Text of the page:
Filed under: Democrat Corruption, Economy, Health Care, Taxes | Tags: Emergency Rooms, Health Insurance, Robert Samuelson
One of the prevalent myths out there is that the uninsured use emergency rooms for primary health care. Once they have their own health insurance, they will have regular doctors. Better care, costs will decline. Unfortunately, it simply is not true.
Robert Samuelson writes in The Washington Post about “Obama’s illusions of cost control.”
One job of presidents is to educate Americans about crucial national problems. On health care, Barack Obama has failed. Almost everything you think you know about health care is probably wrong or, at least, half wrong. Great simplicities and distortions have been peddled in the name of achieving “universal health coverage.” The miseducation has worsened as the debate approaches its climax.
A study by the Robert Wood Johnson Foundation found that the insured accounted for 83 percent of emergency-room visits, reflecting their share of the population. After Massachusetts adopted universal insurance, emergency-room use remained higher than the national average, an Urban Institute study found. More than two-fifths of visits represented non-emergencies. Of those, a majority of adult respondents to a survey said it was “more convenient” to go to the emergency room or they couldn’t “get [a doctor’s] appointment as soon as needed.” If universal coverage makes appointments harder to get, emergency-room use may increase.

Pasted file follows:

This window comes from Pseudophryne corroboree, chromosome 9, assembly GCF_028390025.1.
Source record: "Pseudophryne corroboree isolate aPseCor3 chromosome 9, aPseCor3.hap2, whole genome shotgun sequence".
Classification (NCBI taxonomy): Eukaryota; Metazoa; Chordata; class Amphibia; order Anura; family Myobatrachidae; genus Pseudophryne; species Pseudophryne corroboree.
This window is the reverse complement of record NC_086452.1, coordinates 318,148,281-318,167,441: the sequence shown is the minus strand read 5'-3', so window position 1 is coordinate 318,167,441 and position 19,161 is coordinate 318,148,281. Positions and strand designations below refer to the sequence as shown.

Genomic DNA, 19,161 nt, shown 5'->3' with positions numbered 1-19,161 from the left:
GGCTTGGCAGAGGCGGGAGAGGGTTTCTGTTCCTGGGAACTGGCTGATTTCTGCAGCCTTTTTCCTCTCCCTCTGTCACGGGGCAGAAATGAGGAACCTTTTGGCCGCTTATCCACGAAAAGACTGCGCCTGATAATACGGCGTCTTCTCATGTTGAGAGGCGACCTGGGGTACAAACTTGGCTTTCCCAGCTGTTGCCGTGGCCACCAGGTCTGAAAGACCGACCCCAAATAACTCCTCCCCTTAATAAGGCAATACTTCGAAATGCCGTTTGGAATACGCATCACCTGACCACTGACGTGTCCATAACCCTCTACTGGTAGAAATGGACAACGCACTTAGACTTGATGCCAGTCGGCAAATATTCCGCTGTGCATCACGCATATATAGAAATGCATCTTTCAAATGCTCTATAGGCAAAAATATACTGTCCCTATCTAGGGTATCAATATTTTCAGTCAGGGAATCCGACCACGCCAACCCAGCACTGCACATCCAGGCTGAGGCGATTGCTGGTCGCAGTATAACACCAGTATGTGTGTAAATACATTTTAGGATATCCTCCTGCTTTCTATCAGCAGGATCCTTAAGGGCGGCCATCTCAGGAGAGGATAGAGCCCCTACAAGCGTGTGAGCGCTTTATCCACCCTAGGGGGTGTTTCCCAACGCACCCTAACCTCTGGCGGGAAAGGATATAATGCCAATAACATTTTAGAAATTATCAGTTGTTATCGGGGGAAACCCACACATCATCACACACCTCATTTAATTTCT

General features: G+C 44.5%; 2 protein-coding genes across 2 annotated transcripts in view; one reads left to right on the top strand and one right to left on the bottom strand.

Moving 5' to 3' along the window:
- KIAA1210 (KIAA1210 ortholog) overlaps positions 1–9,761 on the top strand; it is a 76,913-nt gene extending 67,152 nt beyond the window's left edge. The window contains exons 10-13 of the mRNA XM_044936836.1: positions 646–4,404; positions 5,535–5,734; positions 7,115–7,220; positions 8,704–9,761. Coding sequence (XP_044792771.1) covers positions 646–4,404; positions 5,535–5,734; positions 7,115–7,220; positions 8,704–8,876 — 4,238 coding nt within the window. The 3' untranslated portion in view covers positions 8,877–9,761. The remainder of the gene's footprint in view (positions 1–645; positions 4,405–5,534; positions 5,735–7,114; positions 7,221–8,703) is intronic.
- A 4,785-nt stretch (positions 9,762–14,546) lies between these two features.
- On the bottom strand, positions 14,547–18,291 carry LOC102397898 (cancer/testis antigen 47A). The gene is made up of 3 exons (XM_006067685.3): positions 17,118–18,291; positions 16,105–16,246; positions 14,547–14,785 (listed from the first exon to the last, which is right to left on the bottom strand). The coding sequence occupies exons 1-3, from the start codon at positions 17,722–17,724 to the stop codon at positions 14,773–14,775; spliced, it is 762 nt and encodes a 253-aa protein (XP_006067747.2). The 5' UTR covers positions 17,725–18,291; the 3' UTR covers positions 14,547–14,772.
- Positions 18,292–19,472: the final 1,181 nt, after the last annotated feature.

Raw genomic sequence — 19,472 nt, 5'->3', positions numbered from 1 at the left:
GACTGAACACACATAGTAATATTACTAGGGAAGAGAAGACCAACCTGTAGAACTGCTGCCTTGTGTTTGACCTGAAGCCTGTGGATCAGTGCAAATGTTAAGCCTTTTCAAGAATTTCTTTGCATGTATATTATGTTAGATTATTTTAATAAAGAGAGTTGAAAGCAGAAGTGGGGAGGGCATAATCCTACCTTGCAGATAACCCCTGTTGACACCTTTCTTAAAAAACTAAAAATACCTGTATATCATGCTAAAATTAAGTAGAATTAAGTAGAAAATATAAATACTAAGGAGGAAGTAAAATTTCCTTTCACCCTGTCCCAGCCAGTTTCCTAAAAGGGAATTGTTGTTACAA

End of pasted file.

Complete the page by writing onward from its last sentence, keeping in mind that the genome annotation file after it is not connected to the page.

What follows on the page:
Insuring the uninsured does not dramatically improve the nation’s health. It results, according to the literature in modest health gains. Claims that the uninsured suffer tens of thousands of premature deaths are open to question.
Obama based much of his Ohio health care speech on a woman who dropped her health insurance because of the cost. She was then diagnosed with leukemia. Obama made much of her fear of an inability to find treatment and her fear that she would lose her home. Yet she had already been accepted as a patient at the Cleveland Clinic, one of the great Medical Centers, and she was in no danger of losing her home and would get some of the finest care available.